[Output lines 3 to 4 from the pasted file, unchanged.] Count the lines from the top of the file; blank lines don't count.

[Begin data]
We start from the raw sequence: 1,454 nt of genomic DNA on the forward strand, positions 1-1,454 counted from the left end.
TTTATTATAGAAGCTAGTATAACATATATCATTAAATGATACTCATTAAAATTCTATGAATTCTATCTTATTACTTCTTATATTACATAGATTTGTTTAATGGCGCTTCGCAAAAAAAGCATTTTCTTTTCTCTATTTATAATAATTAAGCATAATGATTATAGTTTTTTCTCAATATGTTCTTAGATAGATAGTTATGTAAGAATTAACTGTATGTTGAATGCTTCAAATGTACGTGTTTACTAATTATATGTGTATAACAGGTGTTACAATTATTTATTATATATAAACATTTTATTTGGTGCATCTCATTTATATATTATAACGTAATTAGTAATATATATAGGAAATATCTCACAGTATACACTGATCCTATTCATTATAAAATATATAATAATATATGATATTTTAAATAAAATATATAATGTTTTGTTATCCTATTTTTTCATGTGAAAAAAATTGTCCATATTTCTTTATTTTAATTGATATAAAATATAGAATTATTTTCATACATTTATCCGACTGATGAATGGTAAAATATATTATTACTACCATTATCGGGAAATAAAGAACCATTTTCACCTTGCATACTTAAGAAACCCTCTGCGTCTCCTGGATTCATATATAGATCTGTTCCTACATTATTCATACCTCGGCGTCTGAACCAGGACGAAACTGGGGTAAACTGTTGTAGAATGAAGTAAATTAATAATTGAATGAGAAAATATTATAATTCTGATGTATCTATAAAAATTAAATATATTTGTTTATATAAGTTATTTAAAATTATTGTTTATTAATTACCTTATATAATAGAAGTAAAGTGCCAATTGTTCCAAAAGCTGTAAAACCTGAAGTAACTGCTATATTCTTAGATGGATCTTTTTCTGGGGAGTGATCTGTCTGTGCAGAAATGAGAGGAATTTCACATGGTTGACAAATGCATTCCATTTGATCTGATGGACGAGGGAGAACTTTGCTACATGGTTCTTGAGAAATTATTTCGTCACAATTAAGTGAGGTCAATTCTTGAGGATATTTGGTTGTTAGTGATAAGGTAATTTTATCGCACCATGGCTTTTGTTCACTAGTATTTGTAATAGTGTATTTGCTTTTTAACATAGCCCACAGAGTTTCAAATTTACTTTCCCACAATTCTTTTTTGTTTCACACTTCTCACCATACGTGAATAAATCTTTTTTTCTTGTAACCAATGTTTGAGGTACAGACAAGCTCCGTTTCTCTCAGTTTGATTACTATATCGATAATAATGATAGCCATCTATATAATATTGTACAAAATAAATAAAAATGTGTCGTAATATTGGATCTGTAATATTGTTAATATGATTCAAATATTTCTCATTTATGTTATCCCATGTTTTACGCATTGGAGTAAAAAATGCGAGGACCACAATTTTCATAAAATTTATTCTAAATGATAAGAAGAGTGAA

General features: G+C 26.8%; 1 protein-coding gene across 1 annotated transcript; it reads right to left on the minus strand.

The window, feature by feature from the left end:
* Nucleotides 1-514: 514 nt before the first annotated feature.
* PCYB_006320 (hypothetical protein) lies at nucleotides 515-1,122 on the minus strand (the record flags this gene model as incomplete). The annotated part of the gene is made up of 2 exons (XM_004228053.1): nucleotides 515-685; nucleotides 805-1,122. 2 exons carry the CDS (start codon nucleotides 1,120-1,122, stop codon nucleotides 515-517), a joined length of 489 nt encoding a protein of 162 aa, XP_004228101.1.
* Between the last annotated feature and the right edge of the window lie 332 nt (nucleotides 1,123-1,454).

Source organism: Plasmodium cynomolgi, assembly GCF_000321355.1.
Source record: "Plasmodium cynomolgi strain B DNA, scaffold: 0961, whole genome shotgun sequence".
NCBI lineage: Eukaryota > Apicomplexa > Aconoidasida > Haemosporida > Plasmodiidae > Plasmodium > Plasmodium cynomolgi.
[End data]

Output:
General features: G+C 26.8%; 1 protein-coding gene across 1 annotated transcript; it reads right to left on the minus strand.

The window, feature by feature from the left end: